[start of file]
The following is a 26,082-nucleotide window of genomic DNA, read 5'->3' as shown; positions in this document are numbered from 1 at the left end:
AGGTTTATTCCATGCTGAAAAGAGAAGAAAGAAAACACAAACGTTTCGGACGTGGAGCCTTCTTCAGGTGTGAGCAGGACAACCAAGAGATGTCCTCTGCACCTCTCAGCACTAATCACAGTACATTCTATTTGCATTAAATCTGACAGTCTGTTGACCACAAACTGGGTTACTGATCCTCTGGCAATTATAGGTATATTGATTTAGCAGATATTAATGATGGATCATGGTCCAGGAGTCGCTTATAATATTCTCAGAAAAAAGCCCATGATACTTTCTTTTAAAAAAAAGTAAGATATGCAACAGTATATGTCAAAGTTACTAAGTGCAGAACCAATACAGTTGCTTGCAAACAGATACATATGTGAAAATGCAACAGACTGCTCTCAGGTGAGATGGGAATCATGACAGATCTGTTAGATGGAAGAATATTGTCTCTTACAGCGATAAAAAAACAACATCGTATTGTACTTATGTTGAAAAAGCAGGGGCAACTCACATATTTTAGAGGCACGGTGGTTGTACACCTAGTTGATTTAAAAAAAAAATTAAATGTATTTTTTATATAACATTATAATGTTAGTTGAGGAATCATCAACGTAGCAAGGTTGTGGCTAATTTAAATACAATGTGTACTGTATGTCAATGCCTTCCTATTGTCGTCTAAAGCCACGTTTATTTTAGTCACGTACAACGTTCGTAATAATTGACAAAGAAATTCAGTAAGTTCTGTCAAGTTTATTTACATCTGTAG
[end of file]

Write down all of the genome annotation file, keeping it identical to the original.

The following is a 26,082-nucleotide window of genomic DNA, read 5'->3' as shown; positions in this document are numbered from 1 at the left end:
AGGTTTATTCCATGCTGAAAAGAGAAGAAAGAAAACACAAACGTTTCGGACGTGGAGCCTTCTTCAGGTGTGAGCAGGACAACCAAGAGATGTCCTCTGCACCTCTCAGCACTAATCACAGTACATTCTATTTGCATTAAATCTGACAGTCTGTTGACCACAAACTGGGTTACTGATCCTCTGGCAATTATAGGTATATTGATTTAGCAGATATTAATGATGGATCATGGTCCAGGAGTCGCTTATAATATTCTCAGAAAAAAGCCCATGATACTTTCTTTTAAAAAAAAGTAAGATATGCAACAGTATATGTCAAAGTTACTAAGTGCAGAACCAATACAGTTGCTTGCAAACAGATACATATGTGAAAATGCAACAGACTGCTCTCAGGTGAGATGGGAATCATGACAGATCTGTTAGATGGAAGAATATTGTCTCTTACAGCGATAAAAAAACAACATCGTATTGTACTTATGTTGAAAAAGCAGGGGCAACTCACATATTTTAGAGGCACGGTGGTTGTACACCTAGTTGATTTAAAAAAAAAATTAAATGTATTTTTTATATAACATTATAATGTTAGTTGAGGAATCATCAACGTAGCAAGGTTGTGGCTAATTTAAATACAATGTGTACTGTATGTCAATGCCTTCCTATTGTCGTCTAAAGCCACGTTTATTTTAGTCACGTACAACGTTCGTAATAATTGACAAAGAAATTCAGTAAGTTCTGTCAAGTTTATTTACATCTGTAG